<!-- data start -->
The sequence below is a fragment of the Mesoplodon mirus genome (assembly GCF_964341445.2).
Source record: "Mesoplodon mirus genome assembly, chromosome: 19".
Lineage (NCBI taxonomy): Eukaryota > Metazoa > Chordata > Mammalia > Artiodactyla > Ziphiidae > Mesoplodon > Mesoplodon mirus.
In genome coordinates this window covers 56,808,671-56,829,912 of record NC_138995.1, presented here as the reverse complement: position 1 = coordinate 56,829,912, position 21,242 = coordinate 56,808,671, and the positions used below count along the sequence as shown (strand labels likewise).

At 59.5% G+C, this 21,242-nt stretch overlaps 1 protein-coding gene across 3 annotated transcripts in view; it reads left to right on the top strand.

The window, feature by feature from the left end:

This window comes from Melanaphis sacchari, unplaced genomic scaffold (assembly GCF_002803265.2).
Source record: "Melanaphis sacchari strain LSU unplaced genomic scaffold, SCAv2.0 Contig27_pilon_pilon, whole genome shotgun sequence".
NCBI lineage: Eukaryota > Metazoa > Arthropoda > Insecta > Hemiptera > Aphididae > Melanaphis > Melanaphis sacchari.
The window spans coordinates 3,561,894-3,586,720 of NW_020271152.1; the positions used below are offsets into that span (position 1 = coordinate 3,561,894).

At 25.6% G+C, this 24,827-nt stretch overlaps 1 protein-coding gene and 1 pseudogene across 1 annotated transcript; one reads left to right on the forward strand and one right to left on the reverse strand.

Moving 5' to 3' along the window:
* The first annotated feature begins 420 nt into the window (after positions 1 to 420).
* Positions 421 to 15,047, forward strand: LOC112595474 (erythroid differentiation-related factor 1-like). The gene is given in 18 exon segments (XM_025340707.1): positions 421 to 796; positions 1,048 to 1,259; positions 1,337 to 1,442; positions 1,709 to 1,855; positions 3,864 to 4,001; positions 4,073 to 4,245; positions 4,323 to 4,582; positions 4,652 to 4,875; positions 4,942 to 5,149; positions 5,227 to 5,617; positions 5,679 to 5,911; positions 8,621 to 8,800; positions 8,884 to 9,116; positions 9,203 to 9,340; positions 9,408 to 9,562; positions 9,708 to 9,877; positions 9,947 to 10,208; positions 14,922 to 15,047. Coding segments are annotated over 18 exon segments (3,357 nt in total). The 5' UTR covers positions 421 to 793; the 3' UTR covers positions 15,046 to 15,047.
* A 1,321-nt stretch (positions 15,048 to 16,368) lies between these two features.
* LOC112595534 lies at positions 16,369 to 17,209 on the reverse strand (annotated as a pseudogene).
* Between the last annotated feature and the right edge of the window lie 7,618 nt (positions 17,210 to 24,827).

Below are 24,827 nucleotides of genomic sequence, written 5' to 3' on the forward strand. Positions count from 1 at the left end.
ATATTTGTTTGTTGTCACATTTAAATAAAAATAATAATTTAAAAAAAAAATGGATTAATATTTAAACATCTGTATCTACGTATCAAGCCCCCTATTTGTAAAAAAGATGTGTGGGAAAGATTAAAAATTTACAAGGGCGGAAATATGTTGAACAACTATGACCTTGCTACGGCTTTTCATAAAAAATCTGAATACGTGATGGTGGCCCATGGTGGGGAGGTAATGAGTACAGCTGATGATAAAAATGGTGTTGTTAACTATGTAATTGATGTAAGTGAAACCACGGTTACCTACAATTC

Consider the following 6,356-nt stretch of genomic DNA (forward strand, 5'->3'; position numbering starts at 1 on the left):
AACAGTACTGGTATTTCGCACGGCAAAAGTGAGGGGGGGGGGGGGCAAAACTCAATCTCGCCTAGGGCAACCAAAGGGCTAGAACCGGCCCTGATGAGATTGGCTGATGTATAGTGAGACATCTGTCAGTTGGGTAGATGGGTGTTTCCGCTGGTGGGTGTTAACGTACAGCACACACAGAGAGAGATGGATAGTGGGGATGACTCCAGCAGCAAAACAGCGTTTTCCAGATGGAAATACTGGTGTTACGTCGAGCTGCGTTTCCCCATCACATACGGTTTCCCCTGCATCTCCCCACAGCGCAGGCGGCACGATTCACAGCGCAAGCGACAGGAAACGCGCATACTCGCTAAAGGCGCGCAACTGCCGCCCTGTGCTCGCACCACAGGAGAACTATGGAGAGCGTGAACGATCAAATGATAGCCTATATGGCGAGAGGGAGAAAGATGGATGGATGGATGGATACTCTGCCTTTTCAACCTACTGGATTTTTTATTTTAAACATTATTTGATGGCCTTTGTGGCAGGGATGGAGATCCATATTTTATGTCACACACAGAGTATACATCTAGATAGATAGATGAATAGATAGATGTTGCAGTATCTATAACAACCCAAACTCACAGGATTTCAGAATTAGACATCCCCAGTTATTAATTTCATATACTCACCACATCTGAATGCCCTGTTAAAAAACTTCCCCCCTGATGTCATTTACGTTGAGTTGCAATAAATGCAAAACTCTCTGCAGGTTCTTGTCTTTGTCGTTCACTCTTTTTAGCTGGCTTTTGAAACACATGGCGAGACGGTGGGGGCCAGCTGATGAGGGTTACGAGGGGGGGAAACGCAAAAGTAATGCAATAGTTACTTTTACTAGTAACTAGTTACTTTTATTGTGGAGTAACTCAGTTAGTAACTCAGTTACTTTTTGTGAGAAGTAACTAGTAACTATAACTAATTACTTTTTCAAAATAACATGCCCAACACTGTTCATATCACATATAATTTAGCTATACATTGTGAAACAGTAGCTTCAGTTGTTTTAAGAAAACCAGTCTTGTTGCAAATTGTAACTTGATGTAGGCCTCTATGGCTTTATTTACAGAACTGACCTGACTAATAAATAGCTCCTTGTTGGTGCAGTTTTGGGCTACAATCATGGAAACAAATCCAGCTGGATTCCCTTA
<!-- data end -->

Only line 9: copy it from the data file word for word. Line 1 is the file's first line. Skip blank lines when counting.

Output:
NCBI lineage: Eukaryota > Metazoa > Arthropoda > Insecta > Hemiptera > Aphididae > Melanaphis > Melanaphis sacchari.